Bakery owner's furious rant goes viral after cakes reported for 'illegal' sprinkles

By Joe Pagnelli & Fionnula Hainey

A bakery owner's furious rant has gone viral on social media after his cake shop was reported to Trading Standards for using 'illegal' sprinkles.

The popular cake shop in Leeds was even forced to temporarily close following a surprise visit from officials, who evetnually told them to stop using the colourful topping 'with immediate effect' because it contained an additive which is banned in the UK.

In a Facebook post that has since gone viral, Get Baked described what has been dubbed 'Sprinklegate' as "very f***ing annoying", Leeds Live reports.

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The sprinkle saga began on October 3, when the bakery posted about a ‘lovely visit’ from Trading Standards after a disgruntled customer made a complaint.

The Headingley bakery, which is known for its giant layered 'Bruce' cakes, explained that the American sprinkles may contain colourings that aren’t allowed in the UK, and they needed to be tested.

Vowing to go on "sprinkle strike", the bakery said they were only prepared to use those sprinkles and no others.

"Sprinkles you can get in this country are totally s**t," the bakery said. "They look w***, they bake w***. Birthday Bruce will never be the same again."

Get Baked remained defiant three days later when they issued another update to fans, saying they were waiting to hear from officials on their final verdict.

The bakery posted: "Still haven’t heard from Trading Standards in regards to the Sprinklegate scandal. Therefore, for now, Raspberry Glazed Cookies are still available."

The cake shop is known for its giant layered 'Bruce' cakes (Leeds Live / Get Baked)

But, on October 11, Get Baked was forced to finally throw the towel in and stop using their much-loved sprinkles.

“It’s not good news," they said in an exasperated post.

“We have heard back from Trading Standards, and have been told that we must cease use of our sprinkles with immediate effect.

“Obviously, we will be following the rules, and removing them as of now."

In a sweary rant, they went on to explain why Sprinklegate was such a hassle for them.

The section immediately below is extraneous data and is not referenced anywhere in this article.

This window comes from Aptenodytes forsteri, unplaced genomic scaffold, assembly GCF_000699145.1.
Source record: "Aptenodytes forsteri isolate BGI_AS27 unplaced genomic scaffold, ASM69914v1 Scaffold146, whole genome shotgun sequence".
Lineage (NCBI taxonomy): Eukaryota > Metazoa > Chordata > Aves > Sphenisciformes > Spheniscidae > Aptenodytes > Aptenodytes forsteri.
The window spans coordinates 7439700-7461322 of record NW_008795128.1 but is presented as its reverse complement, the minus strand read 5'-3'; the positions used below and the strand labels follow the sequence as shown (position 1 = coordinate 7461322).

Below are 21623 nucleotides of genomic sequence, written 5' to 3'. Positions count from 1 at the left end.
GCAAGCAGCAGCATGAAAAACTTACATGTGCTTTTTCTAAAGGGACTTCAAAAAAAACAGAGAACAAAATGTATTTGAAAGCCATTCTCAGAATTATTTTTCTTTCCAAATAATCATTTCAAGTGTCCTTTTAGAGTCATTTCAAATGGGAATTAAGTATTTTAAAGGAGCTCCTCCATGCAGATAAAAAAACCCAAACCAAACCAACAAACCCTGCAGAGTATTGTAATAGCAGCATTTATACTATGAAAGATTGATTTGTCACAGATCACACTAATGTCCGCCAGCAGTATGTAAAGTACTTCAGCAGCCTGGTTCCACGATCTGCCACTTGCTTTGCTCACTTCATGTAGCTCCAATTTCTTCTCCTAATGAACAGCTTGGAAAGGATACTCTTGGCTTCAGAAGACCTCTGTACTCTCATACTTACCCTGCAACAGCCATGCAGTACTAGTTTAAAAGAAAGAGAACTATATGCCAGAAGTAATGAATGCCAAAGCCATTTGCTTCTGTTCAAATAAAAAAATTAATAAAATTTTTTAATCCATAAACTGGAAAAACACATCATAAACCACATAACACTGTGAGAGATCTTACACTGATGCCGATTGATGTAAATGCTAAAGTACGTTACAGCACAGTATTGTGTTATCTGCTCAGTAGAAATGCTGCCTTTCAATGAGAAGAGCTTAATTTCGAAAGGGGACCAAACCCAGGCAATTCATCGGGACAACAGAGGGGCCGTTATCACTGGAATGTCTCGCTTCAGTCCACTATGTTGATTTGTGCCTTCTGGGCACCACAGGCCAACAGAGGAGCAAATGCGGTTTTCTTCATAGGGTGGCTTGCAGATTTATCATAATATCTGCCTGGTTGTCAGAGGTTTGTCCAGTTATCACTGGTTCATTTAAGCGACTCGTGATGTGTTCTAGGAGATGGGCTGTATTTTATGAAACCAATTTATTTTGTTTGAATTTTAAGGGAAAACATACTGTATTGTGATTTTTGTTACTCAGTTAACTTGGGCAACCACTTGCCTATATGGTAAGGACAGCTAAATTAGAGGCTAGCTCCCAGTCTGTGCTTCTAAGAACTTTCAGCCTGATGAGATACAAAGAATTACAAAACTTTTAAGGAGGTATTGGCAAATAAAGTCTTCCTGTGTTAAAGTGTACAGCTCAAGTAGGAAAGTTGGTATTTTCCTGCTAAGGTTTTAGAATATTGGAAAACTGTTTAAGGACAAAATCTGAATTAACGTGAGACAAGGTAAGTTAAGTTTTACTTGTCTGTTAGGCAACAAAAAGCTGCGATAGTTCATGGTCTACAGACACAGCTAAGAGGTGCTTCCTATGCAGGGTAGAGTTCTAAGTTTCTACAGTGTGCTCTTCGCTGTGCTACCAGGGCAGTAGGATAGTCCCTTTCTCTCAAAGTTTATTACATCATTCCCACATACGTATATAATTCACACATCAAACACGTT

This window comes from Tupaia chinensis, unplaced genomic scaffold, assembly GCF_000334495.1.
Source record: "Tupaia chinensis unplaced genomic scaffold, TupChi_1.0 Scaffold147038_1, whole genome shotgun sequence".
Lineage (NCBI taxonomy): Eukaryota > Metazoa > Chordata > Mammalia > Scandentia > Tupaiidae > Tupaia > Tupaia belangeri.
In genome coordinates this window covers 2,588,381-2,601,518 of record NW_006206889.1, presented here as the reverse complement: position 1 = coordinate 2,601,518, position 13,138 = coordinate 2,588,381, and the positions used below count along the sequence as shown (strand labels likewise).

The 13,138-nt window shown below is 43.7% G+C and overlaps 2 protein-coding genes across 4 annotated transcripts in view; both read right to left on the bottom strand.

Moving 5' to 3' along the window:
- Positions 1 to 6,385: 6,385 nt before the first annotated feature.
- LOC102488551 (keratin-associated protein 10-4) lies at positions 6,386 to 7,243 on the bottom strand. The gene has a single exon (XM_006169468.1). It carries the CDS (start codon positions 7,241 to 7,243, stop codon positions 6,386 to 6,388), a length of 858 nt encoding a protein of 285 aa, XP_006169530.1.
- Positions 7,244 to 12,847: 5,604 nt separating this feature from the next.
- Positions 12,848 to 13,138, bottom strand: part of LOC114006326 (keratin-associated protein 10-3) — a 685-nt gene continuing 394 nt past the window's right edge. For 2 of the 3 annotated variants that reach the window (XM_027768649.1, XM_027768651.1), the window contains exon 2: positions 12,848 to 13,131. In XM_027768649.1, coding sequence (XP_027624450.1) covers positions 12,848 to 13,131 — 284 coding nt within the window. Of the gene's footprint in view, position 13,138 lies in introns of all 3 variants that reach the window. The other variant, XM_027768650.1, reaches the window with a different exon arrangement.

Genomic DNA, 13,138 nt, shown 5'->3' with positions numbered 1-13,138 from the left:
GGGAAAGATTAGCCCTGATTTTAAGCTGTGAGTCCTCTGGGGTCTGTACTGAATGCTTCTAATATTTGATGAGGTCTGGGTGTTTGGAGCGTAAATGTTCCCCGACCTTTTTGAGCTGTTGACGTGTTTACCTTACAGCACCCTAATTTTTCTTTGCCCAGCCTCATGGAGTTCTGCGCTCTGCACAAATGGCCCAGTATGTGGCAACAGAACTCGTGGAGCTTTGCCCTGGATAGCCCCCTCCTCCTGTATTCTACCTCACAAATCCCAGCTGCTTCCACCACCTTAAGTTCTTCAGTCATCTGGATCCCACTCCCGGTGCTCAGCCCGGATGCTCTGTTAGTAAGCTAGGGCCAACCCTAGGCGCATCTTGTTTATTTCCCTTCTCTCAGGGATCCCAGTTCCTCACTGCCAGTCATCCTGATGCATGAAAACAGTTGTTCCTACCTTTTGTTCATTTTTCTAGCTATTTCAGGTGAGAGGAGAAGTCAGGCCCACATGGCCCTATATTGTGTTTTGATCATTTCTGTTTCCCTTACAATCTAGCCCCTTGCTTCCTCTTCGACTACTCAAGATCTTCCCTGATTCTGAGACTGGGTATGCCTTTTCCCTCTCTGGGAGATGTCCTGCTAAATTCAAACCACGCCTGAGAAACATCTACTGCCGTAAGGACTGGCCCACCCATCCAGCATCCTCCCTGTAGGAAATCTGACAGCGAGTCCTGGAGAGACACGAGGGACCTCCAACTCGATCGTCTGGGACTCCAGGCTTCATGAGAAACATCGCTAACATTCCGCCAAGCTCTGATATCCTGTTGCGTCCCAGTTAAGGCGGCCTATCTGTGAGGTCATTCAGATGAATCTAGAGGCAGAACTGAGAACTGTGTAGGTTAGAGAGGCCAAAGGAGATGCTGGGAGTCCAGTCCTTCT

“Whilst this might seem like it’s not a big deal, it’s actually very f**king annoying, as A LOT of people ask for Birthday Bruce’s and Rasperry Glazed Donut Cookies are not only our best selling cookie, but they’re utterly sensational," the bakery said.

“It is HIGHLY unlikely that we will find any legal sprinkles that we will use as a replacement.”

The bakery said it was "extremely passionate about sprinkles", and added that British sprinkles "just aren’t the same".

The cake shop said they would need to "make some adjustments to the menu in order to compensate for this truly horrendous ordeal".

They also had a message for the person who grassed them up to the authorities.

“To whoever reported us to Trading Standards, all I have to say is, dear lord, what a sad little life Jane," the post said, referencing a famous Come Dine With Me episode.

“My daughter, who is now 7 months, has to live with the fact that daddy can’t take her to Disneyland, because man can’t sell any f***ing cookies," it added.

The bakery says it will struggle to find sprinkles as good as the 'illegal' American ones (Leeds Live / Get Baked)

Assistant manager Roisin Taylor, 25, said the entire situation was "utterly ridiculous" and the complaint came as a "massive shock".

"They are amazing sprinkles, and everything we do we do to make the best product possible and the American sprinkles are simply the best," she said.

"It's the only thing we use from abroad but it makes the biggest difference.

"This has upset all of us and I can't believe someone would go out of their way to do this.

"We just want to bring joy and happiness to people through our sweet treats and make the best product we can."

Get Baked has been told to stop using the 'illegal' sprinkles that they import from the US (Leeds Live / Get Baked)

A spokesperson for West Yorkshire Trading Standards told the Manchester Evening News: "West Yorkshire Trading Standards can confirm that we have advised the business concerned that the use of E127 is not permitted in this type of confectionery item.

"We stand by this advice and would urge all food business operators, when seeking to use imported foods containing additives, to check that they are permitted for use in the UK.”

EU rules, which are still enforced in the UK, ban the use of the colouring E127 from food as it contains coal tar dye, and scientists have linked the use of E127 to hyperactive children and behavioural problems.

The addictive colouring is used in America as a cherry colouring in cake decorating and sprinkles.

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